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Mortgage Underwriting and Final Loan Approval

Mortgage underwriting determines loan approval.

The function of the Mortgage Underwriter is to review all aspects of your mortgage application to determine your ability and likelihood to repay the loan without defaulting. An Underwriter will review your loan package carefully, considering the collateral (the property), your credit history and your capacity to repay the loan, before making a final decision or issuing a final approval. Below are some of the key elements of a home loan package that will be carefully reviewed by a mortgage Underwriter before an approval can be issued.

The Property.
The property is a mortgage lender’s “collateral” for the loan. The value, marketability and condition of the property are therefore very important to the mortgage Underwriter, who determines this information by reviewing the appraisal.  

The mortgage Underwriter looks carefully at your ability and capacity to repay your new mortgage. Job stability and gross income, in relation to your existing and new expenses, is of critical importance. Most income must be verified as having been received for the past two years in order to be used for qualifying purposes.  

Employment History.
A stable history of employment in the same line of work is considered ideal to a mortgage Underwriter. Instances of short employment duration with several employers may be looked upon unfavorably, as it may lead to unstable income – however, switching jobs within the same line of work for growth or advancement in your field is generally considered acceptable.  

Credit History.
Your credit history is viewed as an indication of your willingness to repay the loan and ability to responsibly manage your finances. The mortgage Underwriter will look closely at your past payment record to help get a picture of your overall level of financial responsibility. Consistent patterns of late payments, collections, etc. are not regarded as favorable. Bankruptcies, foreclosures, deed-in-lieu of foreclosure and consumer credit counseling may be acceptable but typically must be discharged for at least four years unless extenuating circumstances exist and can be verified. Reasonable explanations for all derogatory credit will need to be provided and all outstanding collections, liens, and judgments will need to be paid-off through escrow (your Loan Officer can offer more detail on specific credit situations).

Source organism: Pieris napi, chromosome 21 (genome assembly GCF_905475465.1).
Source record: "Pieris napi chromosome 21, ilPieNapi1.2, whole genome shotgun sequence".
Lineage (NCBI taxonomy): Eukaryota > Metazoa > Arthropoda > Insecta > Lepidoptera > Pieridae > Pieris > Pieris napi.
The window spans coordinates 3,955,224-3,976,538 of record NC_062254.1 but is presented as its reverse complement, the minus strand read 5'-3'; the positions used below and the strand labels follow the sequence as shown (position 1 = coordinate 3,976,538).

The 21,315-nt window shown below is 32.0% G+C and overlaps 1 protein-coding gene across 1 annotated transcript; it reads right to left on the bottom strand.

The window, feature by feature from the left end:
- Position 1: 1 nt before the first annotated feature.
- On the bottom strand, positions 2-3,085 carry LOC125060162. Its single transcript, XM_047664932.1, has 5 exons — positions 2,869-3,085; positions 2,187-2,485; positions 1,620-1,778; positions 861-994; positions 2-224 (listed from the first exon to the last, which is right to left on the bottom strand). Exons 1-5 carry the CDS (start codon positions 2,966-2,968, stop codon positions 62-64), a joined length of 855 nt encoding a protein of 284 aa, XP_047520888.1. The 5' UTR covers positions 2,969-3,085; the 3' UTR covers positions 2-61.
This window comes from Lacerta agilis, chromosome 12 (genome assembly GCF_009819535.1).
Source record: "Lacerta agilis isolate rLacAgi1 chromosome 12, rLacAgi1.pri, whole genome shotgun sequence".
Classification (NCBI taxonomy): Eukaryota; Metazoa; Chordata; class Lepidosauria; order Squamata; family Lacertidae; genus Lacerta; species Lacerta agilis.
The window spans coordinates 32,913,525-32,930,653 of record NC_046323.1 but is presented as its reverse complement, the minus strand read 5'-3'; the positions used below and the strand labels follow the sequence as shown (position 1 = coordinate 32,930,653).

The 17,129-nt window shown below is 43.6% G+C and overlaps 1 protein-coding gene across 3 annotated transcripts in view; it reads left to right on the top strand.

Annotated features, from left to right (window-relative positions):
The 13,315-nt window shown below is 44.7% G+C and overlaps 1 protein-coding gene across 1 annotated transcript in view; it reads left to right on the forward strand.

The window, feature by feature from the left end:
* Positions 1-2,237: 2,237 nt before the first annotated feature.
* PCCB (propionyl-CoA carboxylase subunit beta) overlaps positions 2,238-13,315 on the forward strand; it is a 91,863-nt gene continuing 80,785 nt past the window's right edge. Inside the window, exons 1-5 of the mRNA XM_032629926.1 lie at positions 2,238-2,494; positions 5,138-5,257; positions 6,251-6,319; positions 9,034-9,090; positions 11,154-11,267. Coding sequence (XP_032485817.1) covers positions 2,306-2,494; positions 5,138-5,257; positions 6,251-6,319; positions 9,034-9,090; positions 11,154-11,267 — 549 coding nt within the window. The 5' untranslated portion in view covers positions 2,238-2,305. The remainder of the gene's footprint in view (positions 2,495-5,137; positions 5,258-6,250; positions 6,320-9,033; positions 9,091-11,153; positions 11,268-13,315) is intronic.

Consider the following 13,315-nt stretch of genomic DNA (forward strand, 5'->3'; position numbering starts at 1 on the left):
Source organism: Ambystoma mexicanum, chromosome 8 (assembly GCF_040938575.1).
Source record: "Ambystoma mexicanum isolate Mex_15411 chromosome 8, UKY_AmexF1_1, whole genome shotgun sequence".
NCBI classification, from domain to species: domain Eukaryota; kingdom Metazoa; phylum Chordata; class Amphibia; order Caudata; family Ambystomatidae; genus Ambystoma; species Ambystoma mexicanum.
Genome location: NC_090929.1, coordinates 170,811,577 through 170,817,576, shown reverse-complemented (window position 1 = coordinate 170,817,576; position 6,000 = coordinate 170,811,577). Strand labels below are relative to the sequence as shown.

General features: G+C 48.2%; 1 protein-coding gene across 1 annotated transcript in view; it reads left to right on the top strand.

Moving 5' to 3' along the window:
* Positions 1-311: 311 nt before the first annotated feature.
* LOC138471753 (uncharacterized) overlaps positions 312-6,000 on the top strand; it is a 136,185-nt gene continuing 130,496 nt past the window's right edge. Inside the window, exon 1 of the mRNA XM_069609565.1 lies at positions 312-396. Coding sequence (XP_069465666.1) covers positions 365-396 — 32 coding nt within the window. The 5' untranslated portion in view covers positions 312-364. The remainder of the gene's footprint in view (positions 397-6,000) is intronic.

The amount of debt you have affects your ability to repay the mortgage loan. Excessive use of credit and high credit card balances in relation to your credit limits are factors that may affect the mortgage Underwriter’s final loan decision.  

The funds you have available for a down payment, closing costs, cash reserves (money you have after all of the loan charges are paid), stocks, bonds, investments, etc. are collectively known as your liquid assets. The mortgage Underwriter will look at your liquid assets as an expression of your ability to save money and as your potential safety net in case your need to fall back on your savings. Cash reserves should equal at least 2-3 months of your new mortgage payment. All funds will need to be verified, but the source of funds to close is of particular importance. The mortgage Underwriter will look for a clear trail of where those funds came from and will scrutinize any large deposits (indicating a loan or other unacceptable assets). For this reason, it is not wise to move money around or make large deposits after your application without first consulting your Loan Officer to explain the changes.



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National Residential Mortgage is a service of DB&T, member FDIC, a Heartland Financial USA Inc., in AZ, CA and NV. For additional information about National Residential, DB&T or Heartland Financial, visit www.htlf.com.


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